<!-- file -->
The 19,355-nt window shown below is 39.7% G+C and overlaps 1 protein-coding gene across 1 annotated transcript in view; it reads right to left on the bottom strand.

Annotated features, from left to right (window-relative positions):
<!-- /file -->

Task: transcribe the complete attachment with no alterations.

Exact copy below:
The 19,355-nt window shown below is 39.7% G+C and overlaps 1 protein-coding gene across 1 annotated transcript in view; it reads right to left on the bottom strand.

Annotated features, from left to right (window-relative positions):